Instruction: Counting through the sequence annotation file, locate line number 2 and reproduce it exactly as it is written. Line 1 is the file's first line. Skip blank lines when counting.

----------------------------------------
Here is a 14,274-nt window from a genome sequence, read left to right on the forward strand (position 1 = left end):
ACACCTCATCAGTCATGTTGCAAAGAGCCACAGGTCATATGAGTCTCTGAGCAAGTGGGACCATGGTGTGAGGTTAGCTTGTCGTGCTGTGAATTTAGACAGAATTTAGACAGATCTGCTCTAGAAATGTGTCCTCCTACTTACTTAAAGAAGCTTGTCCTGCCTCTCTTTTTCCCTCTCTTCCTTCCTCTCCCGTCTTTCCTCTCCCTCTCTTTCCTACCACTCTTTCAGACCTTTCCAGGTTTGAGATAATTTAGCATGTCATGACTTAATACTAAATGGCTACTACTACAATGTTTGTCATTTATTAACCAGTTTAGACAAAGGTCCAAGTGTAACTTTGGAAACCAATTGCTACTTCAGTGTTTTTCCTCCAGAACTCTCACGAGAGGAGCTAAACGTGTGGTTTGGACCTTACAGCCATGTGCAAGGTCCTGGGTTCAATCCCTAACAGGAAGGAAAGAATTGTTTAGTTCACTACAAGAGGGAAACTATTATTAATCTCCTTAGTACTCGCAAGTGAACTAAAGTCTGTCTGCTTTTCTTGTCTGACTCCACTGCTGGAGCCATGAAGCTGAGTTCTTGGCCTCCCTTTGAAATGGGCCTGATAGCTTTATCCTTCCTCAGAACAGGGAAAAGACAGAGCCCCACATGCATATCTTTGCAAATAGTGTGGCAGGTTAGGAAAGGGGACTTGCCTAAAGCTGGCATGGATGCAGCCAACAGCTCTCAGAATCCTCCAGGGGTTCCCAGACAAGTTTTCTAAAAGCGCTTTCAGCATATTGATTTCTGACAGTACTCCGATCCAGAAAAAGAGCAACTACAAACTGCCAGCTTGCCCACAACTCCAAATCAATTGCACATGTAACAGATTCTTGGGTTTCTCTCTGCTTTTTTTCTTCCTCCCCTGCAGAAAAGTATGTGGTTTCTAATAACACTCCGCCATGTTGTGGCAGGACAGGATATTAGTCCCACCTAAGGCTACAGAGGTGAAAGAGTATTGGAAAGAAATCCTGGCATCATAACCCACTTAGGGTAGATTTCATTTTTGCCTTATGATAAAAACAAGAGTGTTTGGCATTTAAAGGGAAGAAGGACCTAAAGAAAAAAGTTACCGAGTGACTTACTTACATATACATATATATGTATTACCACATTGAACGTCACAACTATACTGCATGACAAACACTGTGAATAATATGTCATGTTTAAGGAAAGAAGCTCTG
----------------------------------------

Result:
ACACCTCATCAGTCATGTTGCAAAGAGCCACAGGTCATATGAGTCTCTGAGCAAGTGGGACCATGGTGTGAGGTTAGCTTGTCGTGCTGTGAATTTAGACAGAATTTAGACAGATCTGCTCTAGAAATGTGTCCTCCTACTTACTTAAAGAAGCTTGTCCTGCCTCTCTTTTTCCCTCTCTTCCTTCCTCTCCCGTCTTTCCTCTCCCTCTCTTTCCTACCACTCTTTCAGACCTTTCCAGGTTTGAGATAATTTAGCATGTCATGACTTAATACTAAATGGCTACTACTACAATGTTTGTCATTTATTAACCAGTTTAGACAAAGGTCCAAGTGTAACTTTGGAAACCAATTGCTACTTCAGTGTTTTTCCTCCAGAACTCTCACGAGAGGAGCTAAACGTGTGGTTTGGACCTTACAGCCATGTGCAAGGTCCTGGGTTCAATCCCTAACAGGAAGGAAAGAATTGTTTAGTTCACTACAAGAGGGAAACTATTATTAATCTCCTTAGTACTCGCAAGTGAACTAAAGTCTGTCTGCTTTTCTTGTCTGACTCCACTGCTGGAGCCATGAAGCTGAGTTCTTGGCCTCCCTTTGAAATGGGCCTGATAGCTTTATCCTTCCTCAGAACAGGGAAAAGACAGAGCCCCACATGCATATCTTTGCAAATAGTGTGGCAGGTTAGGAAAGGGGACTTGCCTAAAGCTGGCATGGATGCAGCCAACAGCTCTCAGAATCCTCCAGGGGTTCCCAGACAAGTTTTCTAAAAGCGCTTTCAGCATATTGATTTCTGACAGTACTCCGATCCAGAAAAAGAGCAACTACAAACTGCCAGCTTGCCCACAACTCCAAATCAATTGCACATGTAACAGATTCTTGGGTTTCTCTCTGCTTTTTTTCTTCCTCCCCTGCAGAAAAGTATGTGGTTTCTAATAACACTCCGCCATGTTGTGGCAGGACAGGATATTAGTCCCACCTAAGGCTACAGAGGTGAAAGAGTATTGGAAAGAAATCCTGGCATCATAACCCACTTAGGGTAGATTTCATTTTTGCCTTATGATAAAAACAAGAGTGTTTGGCATTTAAAGGGAAGAAGGACCTAAAGAAAAAAGTTACCGAGTGACTTACTTACATATACATATATATGTATTACCACATTGAACGTCACAACTATACTGCATGACAAACACTGTGAATAATATGTCATGTTTAAGGAAAGAAGCTCTG